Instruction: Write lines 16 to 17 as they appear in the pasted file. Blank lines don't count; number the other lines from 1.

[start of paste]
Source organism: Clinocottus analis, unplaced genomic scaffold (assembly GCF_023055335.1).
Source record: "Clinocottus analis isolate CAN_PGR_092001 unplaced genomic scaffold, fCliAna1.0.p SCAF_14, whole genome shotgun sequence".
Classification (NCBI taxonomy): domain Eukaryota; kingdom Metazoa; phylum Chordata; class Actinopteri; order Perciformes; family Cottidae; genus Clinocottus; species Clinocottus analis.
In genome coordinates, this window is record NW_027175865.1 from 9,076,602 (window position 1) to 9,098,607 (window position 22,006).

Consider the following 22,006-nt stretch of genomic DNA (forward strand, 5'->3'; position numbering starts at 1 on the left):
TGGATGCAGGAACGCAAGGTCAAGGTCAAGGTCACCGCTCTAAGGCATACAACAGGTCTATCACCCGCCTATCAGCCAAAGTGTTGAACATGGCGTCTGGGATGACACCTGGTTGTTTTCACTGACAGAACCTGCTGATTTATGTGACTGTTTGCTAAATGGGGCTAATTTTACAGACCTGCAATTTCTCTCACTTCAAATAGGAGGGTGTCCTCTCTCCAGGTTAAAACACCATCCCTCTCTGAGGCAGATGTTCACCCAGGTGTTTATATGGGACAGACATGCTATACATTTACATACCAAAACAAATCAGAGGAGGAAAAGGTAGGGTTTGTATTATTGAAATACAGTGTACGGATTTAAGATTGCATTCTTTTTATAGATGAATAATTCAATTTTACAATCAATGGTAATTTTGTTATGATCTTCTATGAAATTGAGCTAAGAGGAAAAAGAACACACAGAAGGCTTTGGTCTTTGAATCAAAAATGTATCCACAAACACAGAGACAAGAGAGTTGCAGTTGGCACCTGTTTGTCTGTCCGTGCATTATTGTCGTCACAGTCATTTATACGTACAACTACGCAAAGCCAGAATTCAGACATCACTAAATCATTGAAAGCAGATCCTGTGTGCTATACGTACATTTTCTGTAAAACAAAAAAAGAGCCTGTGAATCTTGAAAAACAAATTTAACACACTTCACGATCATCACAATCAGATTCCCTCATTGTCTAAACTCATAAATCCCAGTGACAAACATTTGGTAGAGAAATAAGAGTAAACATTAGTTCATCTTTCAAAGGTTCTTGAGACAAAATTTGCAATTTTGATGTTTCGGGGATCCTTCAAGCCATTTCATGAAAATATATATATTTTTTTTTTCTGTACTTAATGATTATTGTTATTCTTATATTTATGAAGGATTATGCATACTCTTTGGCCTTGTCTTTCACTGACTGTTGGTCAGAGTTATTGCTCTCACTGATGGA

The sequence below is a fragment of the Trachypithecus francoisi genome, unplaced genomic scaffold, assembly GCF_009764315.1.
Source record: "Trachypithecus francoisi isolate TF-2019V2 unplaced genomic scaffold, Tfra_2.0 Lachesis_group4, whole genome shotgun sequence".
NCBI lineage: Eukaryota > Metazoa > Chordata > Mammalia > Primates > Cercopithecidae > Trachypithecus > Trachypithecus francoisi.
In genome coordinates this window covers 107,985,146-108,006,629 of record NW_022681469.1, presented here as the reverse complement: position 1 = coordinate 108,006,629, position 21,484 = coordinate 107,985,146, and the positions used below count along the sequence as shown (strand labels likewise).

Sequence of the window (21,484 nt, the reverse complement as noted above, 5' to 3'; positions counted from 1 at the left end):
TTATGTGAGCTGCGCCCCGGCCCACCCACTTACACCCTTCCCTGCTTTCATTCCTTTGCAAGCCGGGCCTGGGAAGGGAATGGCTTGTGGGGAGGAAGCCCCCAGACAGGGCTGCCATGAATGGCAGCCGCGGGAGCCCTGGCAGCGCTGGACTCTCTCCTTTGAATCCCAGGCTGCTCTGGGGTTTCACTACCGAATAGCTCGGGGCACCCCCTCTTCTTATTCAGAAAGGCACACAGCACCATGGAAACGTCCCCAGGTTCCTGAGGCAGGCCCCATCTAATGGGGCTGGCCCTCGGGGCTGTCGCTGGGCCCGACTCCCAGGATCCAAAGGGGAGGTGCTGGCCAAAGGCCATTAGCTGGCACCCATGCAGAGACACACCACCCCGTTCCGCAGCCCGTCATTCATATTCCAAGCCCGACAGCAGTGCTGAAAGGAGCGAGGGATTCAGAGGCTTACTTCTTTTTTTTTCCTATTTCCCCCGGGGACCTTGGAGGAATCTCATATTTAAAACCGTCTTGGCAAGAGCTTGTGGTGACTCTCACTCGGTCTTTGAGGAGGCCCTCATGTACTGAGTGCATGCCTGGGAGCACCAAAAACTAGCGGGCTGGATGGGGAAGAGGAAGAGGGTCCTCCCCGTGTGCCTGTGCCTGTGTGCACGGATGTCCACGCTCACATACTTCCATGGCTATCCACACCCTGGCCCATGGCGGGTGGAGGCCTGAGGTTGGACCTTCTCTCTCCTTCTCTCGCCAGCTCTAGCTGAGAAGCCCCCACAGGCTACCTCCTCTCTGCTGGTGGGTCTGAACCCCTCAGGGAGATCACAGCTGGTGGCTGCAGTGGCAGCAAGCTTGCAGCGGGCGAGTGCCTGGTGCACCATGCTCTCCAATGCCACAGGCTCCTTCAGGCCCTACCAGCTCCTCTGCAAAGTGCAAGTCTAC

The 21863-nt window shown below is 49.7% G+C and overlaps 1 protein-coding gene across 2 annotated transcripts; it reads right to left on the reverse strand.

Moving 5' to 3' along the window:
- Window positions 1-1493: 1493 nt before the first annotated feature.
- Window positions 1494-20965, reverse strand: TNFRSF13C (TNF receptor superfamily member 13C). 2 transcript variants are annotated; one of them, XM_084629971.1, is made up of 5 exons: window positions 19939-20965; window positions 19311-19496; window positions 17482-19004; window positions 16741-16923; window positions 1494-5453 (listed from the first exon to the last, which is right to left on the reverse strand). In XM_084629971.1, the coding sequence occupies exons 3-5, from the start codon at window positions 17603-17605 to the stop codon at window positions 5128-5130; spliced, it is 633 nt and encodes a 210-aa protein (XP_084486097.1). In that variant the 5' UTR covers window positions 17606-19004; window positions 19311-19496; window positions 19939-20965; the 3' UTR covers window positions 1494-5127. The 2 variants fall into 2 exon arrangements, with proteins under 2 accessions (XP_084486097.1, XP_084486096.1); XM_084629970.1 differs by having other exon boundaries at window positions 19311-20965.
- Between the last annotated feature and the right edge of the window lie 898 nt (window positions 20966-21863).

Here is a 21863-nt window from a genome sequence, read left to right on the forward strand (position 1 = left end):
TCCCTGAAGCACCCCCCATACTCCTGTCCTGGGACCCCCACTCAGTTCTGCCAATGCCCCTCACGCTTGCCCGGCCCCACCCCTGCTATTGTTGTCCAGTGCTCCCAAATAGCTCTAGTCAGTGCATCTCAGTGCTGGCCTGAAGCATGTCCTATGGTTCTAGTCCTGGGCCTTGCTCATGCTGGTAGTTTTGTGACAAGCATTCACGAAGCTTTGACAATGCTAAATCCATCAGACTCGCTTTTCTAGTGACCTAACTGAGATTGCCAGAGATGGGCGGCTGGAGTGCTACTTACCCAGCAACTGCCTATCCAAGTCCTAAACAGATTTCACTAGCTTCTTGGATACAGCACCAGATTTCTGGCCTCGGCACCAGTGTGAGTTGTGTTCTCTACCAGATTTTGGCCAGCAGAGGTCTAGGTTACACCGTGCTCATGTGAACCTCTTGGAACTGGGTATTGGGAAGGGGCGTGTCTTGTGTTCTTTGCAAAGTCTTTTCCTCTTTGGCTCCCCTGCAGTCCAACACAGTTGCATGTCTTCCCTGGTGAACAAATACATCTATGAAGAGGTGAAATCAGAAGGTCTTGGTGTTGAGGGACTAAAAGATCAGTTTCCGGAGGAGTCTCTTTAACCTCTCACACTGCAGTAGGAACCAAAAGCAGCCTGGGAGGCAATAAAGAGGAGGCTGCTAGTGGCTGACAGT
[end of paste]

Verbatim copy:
- Window positions 1494-20965, reverse strand: TNFRSF13C (TNF receptor superfamily member 13C). 2 transcript variants are annotated; one of them, XM_084629971.1, is made up of 5 exons: window positions 19939-20965; window positions 19311-19496; window positions 17482-19004; window positions 16741-16923; window positions 1494-5453 (listed from the first exon to the last, which is right to left on the reverse strand). In XM_084629971.1, the coding sequence occupies exons 3-5, from the start codon at window positions 17603-17605 to the stop codon at window positions 5128-5130; spliced, it is 633 nt and encodes a 210-aa protein (XP_084486097.1). In that variant the 5' UTR covers window positions 17606-19004; window positions 19311-19496; window positions 19939-20965; the 3' UTR covers window positions 1494-5127. The 2 variants fall into 2 exon arrangements, with proteins under 2 accessions (XP_084486097.1, XP_084486096.1); XM_084629970.1 differs by having other exon boundaries at window positions 19311-20965.
- Between the last annotated feature and the right edge of the window lie 898 nt (window positions 20966-21863).